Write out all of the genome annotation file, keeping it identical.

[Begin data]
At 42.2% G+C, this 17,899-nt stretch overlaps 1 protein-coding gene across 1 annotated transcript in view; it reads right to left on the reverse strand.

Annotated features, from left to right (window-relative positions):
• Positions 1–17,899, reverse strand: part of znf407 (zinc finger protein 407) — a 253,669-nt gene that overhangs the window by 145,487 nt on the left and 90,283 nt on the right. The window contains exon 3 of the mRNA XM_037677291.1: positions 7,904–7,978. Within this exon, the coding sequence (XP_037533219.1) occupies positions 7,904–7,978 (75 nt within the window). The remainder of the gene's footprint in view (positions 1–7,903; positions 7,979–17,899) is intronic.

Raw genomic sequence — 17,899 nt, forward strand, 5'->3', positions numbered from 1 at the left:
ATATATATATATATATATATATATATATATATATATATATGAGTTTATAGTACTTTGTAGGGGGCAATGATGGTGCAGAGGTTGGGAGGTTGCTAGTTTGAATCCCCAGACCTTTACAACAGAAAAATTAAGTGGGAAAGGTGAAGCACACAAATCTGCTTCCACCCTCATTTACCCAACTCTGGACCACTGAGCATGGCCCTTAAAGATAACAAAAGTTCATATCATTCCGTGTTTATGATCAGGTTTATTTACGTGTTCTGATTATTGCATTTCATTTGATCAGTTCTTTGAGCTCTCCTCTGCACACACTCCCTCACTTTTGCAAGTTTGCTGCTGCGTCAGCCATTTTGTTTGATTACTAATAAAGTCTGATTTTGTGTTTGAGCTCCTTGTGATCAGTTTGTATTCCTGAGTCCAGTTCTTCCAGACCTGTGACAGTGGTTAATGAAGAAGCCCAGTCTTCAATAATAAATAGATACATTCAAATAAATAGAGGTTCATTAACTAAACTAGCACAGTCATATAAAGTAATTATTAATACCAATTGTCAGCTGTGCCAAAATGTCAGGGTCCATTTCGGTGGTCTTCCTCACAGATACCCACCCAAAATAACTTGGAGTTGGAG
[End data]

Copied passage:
At 42.2% G+C, this 17,899-nt stretch overlaps 1 protein-coding gene across 1 annotated transcript in view; it reads right to left on the reverse strand.

Annotated features, from left to right (window-relative positions):
• Positions 1–17,899, reverse strand: part of znf407 (zinc finger protein 407) — a 253,669-nt gene that overhangs the window by 145,487 nt on the left and 90,283 nt on the right. The window contains exon 3 of the mRNA XM_037677291.1: positions 7,904–7,978. Within this exon, the coding sequence (XP_037533219.1) occupies positions 7,904–7,978 (75 nt within the window). The remainder of the gene's footprint in view (positions 1–7,903; positions 7,979–17,899) is intronic.

Raw genomic sequence — 17,899 nt, forward strand, 5'->3', positions numbered from 1 at the left:
ATATATATATATATATATATATATATATATATATATATATGAGTTTATAGTACTTTGTAGGGGGCAATGATGGTGCAGAGGTTGGGAGGTTGCTAGTTTGAATCCCCAGACCTTTACAACAGAAAAATTAAGTGGGAAAGGTGAAGCACACAAATCTGCTTCCACCCTCATTTACCCAACTCTGGACCACTGAGCATGGCCCTTAAAGATAACAAAAGTTCATATCATTCCGTGTTTATGATCAGGTTTATTTACGTGTTCTGATTATTGCATTTCATTTGATCAGTTCTTTGAGCTCTCCTCTGCACACACTCCCTCACTTTTGCAAGTTTGCTGCTGCGTCAGCCATTTTGTTTGATTACTAATAAAGTCTGATTTTGTGTTTGAGCTCCTTGTGATCAGTTTGTATTCCTGAGTCCAGTTCTTCCAGACCTGTGACAGTGGTTAATGAAGAAGCCCAGTCTTCAATAATAAATAGATACATTCAAATAAATAGAGGTTCATTAACTAAACTAGCACAGTCATATAAAGTAATTATTAATACCAATTGTCAGCTGTGCCAAAATGTCAGGGTCCATTTCGGTGGTCTTCCTCACAGATACCCACCCAAAATAACTTGGAGTTGGAG